The May Fourth Movement marked a turn by anti-imperialist Chinese intellectuals towards revolutionary Marxism. The success of the Bolshevik Revolution in Russia was a major factor in forming the views of Li Dazhao on the revolutionary role of the state. Li initiated the Peking Socialist Youth Corps in 1920 and in July 1921 co-founded the Communist Party of China (CPC) with Chen Duxiu, who had been exposed to socialist ideas in Japan, as a political institution with the secular program to seize power of the state to carry out socialist revolution in China. A revolutionary state is the rationale for a one-party government, provided that the ruling party represents the interest of the people. Li was a mentor to Mao Zedong, who openly acknowledged having been influenced by Li's ideas.
However, at the direction of the Third International (Comintern) in Moscow, Li and Chen and other Chinese Communist Party members joined the Nationalist Party (KMT) as individuals. Li was even elected to the KMT Central Executive Committee in 1924. When the Chinese civil war started after the death of KMT leader Sun Yat-sen on March 12, 1925, and the subsequent assassination five months later, on August 20, of Liao Zhongkai, leftist KMT leader and heir to Sun, Li was captured together with 19 other communists during a right-wing KMT raid on the Soviet embassy in Beijing. All were executed on the orders of the warlord Zhang Zuolin on April 28, 1927.
The debate on socialist internationalism
The first edition of Stalin's Problems of Leninism, which appeared n April 1924, seven years after the October Revolution of 1917, asks: "Is it possible to attain the final victory of socialism in one country, without the combined efforts of the proletarians of several advanced countries?" The answer was: "No, it is not. The efforts of one country are enough for the overthrow of the bourgeoisie. This is what the history of our revolution tells us. For the final victory of socialism, for the organization of socialist production, the efforts of one country, especially a peasant country like ours, are not enough. For this we must have the efforts of the proletariat of several advanced countries."
The strategic key words on socialist internationalism are "final victory", which cannot be achieved with just "socialism in one country", and the phrase "the proletariat of several advanced countries". But "final" implies not immediate but in the future, even the distant future. And international communism was focused not on the whole world, but on "the proletariat of several advance countries" where evolutionary conditions were considered as ripe. It was not focused on the peasantry still living under agricultural feudal societies outside of Europe or the oppressed people of imperialist colonies and semi-colonies.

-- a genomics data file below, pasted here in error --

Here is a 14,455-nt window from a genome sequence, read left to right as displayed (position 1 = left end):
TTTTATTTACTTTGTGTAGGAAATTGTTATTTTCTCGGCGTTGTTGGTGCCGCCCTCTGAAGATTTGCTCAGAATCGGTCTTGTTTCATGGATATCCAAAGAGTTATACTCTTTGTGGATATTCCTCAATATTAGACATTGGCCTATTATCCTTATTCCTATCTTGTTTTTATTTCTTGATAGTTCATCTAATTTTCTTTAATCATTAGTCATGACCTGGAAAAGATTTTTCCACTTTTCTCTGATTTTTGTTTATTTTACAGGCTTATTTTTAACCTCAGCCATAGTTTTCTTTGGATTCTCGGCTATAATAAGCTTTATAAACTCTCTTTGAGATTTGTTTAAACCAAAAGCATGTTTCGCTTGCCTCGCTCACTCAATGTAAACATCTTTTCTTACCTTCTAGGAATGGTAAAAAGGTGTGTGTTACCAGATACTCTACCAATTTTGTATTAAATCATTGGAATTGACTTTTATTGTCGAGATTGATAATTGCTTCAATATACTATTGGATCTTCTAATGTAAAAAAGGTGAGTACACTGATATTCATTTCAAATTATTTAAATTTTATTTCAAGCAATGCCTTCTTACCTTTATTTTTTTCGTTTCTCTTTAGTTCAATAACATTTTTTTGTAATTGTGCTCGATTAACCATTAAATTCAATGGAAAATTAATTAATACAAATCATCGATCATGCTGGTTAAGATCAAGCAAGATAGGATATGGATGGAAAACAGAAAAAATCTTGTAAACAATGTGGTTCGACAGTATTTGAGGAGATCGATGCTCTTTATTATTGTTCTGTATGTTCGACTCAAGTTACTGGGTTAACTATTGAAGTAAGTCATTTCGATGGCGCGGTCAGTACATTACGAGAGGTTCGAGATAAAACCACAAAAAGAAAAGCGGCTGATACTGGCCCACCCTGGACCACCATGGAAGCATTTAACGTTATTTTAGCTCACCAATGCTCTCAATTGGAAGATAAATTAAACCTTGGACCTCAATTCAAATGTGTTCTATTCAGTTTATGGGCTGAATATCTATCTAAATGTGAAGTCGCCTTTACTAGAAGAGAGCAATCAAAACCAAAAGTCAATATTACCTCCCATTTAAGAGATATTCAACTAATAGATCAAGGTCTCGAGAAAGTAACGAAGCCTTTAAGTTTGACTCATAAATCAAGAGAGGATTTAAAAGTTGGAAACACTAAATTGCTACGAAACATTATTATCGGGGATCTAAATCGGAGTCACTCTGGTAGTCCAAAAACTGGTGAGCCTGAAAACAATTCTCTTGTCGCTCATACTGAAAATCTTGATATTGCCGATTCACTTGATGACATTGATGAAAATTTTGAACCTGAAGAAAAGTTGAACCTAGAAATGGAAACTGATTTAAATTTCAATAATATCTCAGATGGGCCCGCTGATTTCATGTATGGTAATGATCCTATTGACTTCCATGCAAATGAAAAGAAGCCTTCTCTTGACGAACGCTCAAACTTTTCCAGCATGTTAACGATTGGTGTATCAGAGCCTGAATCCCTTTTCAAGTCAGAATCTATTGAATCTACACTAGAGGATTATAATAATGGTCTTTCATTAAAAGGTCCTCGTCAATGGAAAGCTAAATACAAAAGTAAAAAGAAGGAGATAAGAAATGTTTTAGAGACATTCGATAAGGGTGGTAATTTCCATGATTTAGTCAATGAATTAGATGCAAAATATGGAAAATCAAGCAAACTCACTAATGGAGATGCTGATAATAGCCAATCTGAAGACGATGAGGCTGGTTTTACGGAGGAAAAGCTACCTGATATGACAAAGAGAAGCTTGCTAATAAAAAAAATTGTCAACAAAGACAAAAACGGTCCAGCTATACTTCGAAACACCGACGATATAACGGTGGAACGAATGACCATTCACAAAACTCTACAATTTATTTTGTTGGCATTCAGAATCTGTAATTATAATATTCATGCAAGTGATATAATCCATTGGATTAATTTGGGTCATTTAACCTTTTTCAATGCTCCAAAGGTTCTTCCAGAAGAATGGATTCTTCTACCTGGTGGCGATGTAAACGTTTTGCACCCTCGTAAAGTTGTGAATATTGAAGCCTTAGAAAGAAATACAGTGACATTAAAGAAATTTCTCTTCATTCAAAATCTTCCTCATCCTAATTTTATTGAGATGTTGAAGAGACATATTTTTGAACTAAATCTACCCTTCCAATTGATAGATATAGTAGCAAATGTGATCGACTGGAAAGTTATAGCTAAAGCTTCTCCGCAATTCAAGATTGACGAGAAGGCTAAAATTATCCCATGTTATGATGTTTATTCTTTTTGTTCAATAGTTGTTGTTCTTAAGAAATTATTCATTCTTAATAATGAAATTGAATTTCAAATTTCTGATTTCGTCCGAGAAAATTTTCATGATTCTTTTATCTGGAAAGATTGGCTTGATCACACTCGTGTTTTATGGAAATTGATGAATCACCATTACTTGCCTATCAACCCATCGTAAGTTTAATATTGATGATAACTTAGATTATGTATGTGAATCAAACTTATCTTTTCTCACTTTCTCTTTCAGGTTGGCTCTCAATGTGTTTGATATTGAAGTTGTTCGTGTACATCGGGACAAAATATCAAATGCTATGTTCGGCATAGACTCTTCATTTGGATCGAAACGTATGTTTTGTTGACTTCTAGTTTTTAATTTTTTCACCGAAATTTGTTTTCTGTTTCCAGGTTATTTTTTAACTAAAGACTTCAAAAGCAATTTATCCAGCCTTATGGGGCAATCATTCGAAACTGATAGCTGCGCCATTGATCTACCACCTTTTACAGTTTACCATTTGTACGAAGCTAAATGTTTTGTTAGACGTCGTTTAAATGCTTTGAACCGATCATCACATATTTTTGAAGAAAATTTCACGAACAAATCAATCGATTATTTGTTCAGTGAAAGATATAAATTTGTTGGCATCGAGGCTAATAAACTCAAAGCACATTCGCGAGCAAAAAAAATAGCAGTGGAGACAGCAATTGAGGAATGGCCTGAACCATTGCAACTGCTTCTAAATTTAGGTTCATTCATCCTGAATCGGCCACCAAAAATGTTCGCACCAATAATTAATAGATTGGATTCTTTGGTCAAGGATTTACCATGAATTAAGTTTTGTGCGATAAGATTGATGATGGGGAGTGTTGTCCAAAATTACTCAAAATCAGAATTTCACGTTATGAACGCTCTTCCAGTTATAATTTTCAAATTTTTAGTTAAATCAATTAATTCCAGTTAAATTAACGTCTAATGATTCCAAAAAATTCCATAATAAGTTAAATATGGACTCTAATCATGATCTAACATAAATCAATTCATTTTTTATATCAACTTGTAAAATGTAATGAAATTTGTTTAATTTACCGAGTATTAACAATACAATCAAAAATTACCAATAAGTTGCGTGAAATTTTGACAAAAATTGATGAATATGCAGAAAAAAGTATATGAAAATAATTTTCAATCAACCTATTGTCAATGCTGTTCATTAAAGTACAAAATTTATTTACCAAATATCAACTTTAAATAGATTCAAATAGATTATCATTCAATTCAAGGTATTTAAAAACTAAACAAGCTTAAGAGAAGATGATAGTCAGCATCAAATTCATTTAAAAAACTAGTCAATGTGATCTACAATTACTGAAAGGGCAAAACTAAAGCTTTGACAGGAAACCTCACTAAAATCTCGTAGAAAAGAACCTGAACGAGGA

To both Lenin and Stalin, the path to liberation in the colonies of the Western empire was to strengthen the only socialist country in the world and to weaken capitalism at the core to end its final stage of imperialism. In theory, the liberated workers of the West would in turn liberate the oppressed peasants in the colonies and semi-colonies.
Unfortunately, events failed to support theory. There was no worker uprising in the advanced economies. In fact, unionism in the advanced economies turned anti-communist. Liberation cannot be delivered by others. Each oppressed group must struggle for self liberation through internal political consciousness.
Both Lenin and Stalin failed to recognize the inherently powerful but latent revolutionary potential of the peasants of the pre-industrial colonies and semi-colonies of the Western empires, which had to wait until the emergence of Mao Zedong in China to force the world to acknowledge this truth in history. Mao, in placing his faith in the revolutionary potential of the Chinese peasantry, redefined the term "proletariat" to mean those deprived of property, a property-less class, away from the European idea of the proletariat as the class of urban industrial workers.
The October Revolution of 1917 was launched on the slogan "All Power to the Soviets", through which the minority Bolsheviks won political leadership in the soviets, which were workers councils that constituted the power behind the new socialist state. Bourgeois liberal democracy was not an objective of the October Revolution, but rather a target for elimination in order to establish the dictatorship of the proletariat in the context of socialist revolution through class struggle.
This was because in feudal Russia in 1917, the proletariat as a dominant class was an abstraction yet to be created as a reality by industrialization. The proletariat in its infancy, small in number, could not possibly command a majority under universal suffrage in a feudal agricultural society. Therefore dictatorship of a minority proletariat is the only revolutionary path towards socialism.
In pre-industrial societies, liberal representative democracy is by definition reactionary in the absence of a dominant working class. Lenin considered the revolution in Russia as a fortuitous beginning of an emerging socialist world order that required and justified a dictatorship of the proletariat to sustain revolutionary progress.